Home California California Expands Support for Working Families

California Expands Support for Working Families

Press Release

by ECT

SB 951 increases family and disability leave to help lower-wage workers who pay into these benefits access them when needed

SACRAMENTO – Governor Gavin Newsom signed legislation this week to help hard-working Californians access family and disability leave benefits. SB 951 by Senator María Elena Durazo (D-Los Angeles) will boost leave benefits for lower- and middle-income employees to cover more of their regular income while they take much-needed time off to care for loved ones.

“California families and our state as a whole are stronger when workers have the support they need to care for themselves and their loved ones,” said Governor Newsom. “California created the first Paid Family Leave program in the nation 20 years ago, and today we’re taking an important step to ensure more low-wage workers, many of them women and people of color, can access the time off they’ve earned while still providing for their family.”

SB 951 extends increased wage replacement rates for State Disability Insurance and Paid Family Leave that were set to sunset at the end of the year. Under the legislation’s phased increase in benefits, by 2025, workers earning less than the state’s average wage could receive up to 90% of their regular wages while taking leave.

SB 951 builds on the Governor’s action since taking office to bolster access to workplace leave, including legislation to expand job-protected family leave to millions more Californians, extend paid family leave benefits for a newborn child from 6 to 8 weeks and expand paid sick leave in response to COVID-19.

Yesterday, Governor Newsom signed AB 1041 by Assemblymember Buffy Wicks (D-Oakland) which enables workers to take paid sick leave or family leave in order to care for any person designated by the employee, including non-family members. The Governor also signed AB 152 to extend COVID-19 Supplemental Paid Sick Leave through the end of the year and AB 1949 by Assemblymember Evan Low (D-Campbell) which allows workers to take job-protected bereavement leave.

Editors notes

SB 951:see full bill

AB 1041: — see full bill

This bill would expand the class of people for whom an employee may take leave to care for to include a designated person. The bill would define “designated person” to mean any individual related by blood or whose association with the employee is the equivalent of a family relationship. The bill would authorize a designated person to be identified at the time the employee requests the leave. The bill would authorize an employer to limit an employee to one designated person per 12-month period.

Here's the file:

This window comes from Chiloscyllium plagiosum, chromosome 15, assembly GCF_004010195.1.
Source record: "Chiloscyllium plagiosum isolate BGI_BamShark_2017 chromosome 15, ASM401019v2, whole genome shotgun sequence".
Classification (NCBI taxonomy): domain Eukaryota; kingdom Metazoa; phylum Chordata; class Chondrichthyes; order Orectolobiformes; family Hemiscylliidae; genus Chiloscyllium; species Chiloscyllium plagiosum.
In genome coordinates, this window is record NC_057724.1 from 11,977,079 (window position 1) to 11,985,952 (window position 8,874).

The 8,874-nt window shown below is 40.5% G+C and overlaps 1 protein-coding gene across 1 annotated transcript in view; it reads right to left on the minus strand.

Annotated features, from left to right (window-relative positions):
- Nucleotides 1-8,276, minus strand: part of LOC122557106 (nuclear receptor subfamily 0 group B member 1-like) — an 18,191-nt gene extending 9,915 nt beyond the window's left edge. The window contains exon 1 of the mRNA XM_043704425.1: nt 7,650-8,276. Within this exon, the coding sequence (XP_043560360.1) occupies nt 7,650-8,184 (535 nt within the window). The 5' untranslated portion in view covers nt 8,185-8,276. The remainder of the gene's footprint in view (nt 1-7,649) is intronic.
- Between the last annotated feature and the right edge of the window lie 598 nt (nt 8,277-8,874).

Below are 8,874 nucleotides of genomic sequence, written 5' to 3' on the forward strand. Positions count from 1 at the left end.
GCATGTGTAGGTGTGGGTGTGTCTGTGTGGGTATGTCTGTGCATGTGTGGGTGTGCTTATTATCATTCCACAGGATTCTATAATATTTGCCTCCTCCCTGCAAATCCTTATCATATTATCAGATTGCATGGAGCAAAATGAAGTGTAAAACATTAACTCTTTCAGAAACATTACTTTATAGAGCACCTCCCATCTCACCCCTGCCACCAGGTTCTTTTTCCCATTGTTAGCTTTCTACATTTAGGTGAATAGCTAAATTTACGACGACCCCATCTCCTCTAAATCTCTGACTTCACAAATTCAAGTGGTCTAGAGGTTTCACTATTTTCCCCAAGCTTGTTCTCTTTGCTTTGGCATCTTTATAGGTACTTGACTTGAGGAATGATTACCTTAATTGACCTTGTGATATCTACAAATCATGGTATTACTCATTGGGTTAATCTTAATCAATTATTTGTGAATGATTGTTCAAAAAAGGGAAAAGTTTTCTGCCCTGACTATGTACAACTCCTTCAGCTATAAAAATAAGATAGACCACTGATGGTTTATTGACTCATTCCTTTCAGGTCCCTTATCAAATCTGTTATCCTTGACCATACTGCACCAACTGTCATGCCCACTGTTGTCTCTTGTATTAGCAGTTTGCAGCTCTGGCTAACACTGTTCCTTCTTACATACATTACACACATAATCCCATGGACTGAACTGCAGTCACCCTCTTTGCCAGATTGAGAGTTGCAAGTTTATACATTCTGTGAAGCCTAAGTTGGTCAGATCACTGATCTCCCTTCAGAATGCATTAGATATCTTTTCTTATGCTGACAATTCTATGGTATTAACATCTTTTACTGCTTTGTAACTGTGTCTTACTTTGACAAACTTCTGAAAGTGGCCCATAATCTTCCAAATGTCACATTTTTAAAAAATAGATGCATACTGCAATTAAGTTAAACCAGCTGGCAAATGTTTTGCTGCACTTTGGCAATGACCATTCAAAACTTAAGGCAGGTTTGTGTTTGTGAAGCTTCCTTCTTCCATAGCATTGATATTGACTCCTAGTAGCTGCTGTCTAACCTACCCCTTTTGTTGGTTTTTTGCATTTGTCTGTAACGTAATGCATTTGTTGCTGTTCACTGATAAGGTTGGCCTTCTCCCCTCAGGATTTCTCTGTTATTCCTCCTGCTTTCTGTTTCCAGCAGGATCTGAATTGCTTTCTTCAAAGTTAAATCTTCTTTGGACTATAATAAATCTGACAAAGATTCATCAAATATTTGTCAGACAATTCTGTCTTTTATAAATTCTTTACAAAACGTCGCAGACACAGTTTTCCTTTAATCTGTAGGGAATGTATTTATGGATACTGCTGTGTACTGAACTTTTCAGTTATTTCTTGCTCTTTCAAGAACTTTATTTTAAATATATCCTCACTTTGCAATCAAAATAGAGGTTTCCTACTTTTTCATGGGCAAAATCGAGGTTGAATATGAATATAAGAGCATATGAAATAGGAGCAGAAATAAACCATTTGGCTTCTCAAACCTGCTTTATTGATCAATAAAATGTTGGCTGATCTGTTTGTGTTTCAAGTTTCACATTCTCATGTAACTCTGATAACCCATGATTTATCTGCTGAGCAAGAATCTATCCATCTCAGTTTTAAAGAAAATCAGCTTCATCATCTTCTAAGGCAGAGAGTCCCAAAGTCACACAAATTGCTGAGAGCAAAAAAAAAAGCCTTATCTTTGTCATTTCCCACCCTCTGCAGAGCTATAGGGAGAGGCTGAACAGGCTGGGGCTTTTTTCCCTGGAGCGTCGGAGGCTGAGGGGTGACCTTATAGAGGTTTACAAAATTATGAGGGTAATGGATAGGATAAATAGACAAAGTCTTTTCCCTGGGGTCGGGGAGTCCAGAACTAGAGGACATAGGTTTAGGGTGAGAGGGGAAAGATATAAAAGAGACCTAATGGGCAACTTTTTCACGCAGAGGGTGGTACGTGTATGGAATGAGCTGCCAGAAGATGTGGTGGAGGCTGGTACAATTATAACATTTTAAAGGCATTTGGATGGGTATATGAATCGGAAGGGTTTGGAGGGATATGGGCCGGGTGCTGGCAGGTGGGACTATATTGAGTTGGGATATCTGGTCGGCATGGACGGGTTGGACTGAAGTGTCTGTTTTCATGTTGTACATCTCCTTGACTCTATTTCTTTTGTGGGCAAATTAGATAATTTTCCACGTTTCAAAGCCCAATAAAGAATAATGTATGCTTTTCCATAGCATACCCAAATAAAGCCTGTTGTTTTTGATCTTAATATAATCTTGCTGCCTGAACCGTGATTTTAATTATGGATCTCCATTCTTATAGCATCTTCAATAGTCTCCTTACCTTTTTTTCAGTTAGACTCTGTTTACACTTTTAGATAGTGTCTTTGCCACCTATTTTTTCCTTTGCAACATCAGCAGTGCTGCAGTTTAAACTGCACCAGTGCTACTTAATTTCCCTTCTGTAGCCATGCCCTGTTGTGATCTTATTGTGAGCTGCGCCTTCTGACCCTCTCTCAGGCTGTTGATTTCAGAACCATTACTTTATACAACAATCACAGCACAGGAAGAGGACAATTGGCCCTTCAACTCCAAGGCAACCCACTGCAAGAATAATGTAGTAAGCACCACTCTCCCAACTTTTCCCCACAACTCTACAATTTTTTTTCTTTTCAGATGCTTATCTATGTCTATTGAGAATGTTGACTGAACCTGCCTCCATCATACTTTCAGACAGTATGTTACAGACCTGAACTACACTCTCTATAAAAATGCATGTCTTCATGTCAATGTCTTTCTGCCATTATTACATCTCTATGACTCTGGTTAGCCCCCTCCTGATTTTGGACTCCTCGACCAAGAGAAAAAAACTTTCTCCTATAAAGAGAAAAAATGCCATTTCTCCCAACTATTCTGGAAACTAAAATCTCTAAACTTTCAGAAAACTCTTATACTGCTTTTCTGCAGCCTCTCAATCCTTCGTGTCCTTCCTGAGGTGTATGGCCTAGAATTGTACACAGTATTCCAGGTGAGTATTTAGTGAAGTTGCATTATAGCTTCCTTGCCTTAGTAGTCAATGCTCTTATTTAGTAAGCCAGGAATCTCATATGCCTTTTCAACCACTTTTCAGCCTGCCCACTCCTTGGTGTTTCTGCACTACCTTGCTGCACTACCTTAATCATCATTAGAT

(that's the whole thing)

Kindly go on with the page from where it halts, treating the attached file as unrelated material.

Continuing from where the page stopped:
This bill would expand the definition of the term “family member” to include a designated person, which, for purposes of these provisions, would mean a person identified by the employee at the time the employee requests paid sick days, subject to limitation by the employer, as prescribed.

AB 1949 — see full bill

This bill would additionally make it an unlawful employment practice for an employer to refuse to grant a request by an eligible employee to take up to 5 days of bereavement leave upon the death of a family member, as defined. The bill would require that leave be completed within 3 months of the date of death. The bill would require that leave be taken pursuant to any existing bereavement leave policy of the employer. Under the bill, in the absence of an existing policy, the bereavement leave may be unpaid. However, the bill would authorize an employee to use certain other leave balances otherwise available to the employee, including accrued and available paid sick leave.

This bill would require, if an existing leave policy provides for less than 5 days of bereavement leave, a total of at least 5 days of bereavement leave for the employee, as prescribed. The bill would make it an unlawful employment practice for an employer to engage in specified acts of discrimination, interference, or retaliation relating to an individual’s exercise of rights under the bill. The bill would require the employer to maintain employee confidentiality relating to bereavement leave, as specified. The bill would not apply to an employee who is covered by a valid collective bargaining agreement that provides for prescribed bereavement leave and other specified working conditions.

This bill would recast those provisions to specify that the first 3 days of bereavement leave are to be paid leave, and to remove the condition that the death be out of state for the additional 2 days.

You may also like